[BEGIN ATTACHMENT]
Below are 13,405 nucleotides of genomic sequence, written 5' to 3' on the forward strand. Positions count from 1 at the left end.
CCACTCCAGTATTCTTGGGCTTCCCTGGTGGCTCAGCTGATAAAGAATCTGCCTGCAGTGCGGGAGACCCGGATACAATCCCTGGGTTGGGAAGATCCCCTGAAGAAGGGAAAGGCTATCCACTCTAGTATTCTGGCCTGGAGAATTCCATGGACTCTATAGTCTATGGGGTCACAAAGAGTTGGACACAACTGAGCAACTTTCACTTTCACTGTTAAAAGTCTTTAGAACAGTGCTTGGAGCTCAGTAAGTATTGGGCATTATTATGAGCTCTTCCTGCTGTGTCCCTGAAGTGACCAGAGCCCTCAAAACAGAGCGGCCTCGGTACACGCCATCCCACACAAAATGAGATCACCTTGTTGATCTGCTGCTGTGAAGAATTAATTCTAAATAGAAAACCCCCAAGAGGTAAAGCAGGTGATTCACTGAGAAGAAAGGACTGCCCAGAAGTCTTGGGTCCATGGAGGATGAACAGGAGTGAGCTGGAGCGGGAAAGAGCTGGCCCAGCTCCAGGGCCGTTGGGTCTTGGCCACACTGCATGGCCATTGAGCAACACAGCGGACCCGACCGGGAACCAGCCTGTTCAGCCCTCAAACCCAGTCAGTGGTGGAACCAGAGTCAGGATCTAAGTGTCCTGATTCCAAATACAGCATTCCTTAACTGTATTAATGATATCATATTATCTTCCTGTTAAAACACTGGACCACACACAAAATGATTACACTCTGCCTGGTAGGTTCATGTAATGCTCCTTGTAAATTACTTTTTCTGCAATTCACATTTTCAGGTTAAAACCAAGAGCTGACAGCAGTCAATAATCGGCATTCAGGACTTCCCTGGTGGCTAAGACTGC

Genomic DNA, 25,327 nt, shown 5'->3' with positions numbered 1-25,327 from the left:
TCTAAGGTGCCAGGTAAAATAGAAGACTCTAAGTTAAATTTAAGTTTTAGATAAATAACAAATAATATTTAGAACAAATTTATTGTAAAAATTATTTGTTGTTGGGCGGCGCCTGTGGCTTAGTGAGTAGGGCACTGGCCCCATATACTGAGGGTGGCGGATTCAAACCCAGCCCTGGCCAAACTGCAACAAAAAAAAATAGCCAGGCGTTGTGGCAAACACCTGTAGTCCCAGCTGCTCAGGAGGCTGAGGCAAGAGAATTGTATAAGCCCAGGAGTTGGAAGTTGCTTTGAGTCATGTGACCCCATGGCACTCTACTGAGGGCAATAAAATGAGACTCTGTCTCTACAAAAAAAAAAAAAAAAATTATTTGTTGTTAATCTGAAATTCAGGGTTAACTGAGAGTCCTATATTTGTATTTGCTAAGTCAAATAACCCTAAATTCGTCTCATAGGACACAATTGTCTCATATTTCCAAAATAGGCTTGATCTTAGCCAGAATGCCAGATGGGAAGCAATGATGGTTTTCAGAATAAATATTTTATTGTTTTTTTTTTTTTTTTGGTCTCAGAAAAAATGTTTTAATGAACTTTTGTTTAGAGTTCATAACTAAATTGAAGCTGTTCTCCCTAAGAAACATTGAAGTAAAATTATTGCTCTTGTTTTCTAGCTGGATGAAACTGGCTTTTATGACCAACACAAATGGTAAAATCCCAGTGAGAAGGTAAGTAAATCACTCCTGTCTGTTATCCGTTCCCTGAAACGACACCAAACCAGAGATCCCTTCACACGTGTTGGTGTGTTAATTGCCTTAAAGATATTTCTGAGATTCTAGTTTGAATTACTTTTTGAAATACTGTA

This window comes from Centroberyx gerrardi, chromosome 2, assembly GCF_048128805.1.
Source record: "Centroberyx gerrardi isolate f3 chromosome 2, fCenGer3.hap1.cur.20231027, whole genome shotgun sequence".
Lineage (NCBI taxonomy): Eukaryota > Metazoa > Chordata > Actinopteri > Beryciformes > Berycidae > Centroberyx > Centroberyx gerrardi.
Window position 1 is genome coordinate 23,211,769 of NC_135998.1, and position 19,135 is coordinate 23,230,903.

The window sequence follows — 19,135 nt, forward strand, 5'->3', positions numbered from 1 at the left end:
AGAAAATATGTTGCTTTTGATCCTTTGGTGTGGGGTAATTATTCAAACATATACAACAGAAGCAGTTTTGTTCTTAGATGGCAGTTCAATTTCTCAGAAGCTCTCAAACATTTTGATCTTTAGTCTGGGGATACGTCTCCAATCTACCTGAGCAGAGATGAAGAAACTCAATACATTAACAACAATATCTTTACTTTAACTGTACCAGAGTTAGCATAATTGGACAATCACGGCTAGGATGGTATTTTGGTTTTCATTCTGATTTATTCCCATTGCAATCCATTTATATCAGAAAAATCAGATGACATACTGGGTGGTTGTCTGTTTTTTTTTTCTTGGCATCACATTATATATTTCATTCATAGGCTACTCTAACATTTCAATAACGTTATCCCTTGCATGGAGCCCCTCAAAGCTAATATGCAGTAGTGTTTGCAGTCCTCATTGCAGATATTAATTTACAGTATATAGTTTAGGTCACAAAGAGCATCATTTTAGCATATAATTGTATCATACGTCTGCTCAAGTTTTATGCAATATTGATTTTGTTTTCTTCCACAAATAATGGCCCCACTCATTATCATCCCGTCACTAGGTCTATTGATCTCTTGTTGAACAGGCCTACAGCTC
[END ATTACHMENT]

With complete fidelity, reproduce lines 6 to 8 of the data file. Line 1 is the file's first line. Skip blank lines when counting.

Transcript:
Source record: "Centroberyx gerrardi isolate f3 chromosome 2, fCenGer3.hap1.cur.20231027, whole genome shotgun sequence".
Lineage (NCBI taxonomy): Eukaryota > Metazoa > Chordata > Actinopteri > Beryciformes > Berycidae > Centroberyx > Centroberyx gerrardi.
Window position 1 is genome coordinate 23,211,769 of NC_135998.1, and position 19,135 is coordinate 23,230,903.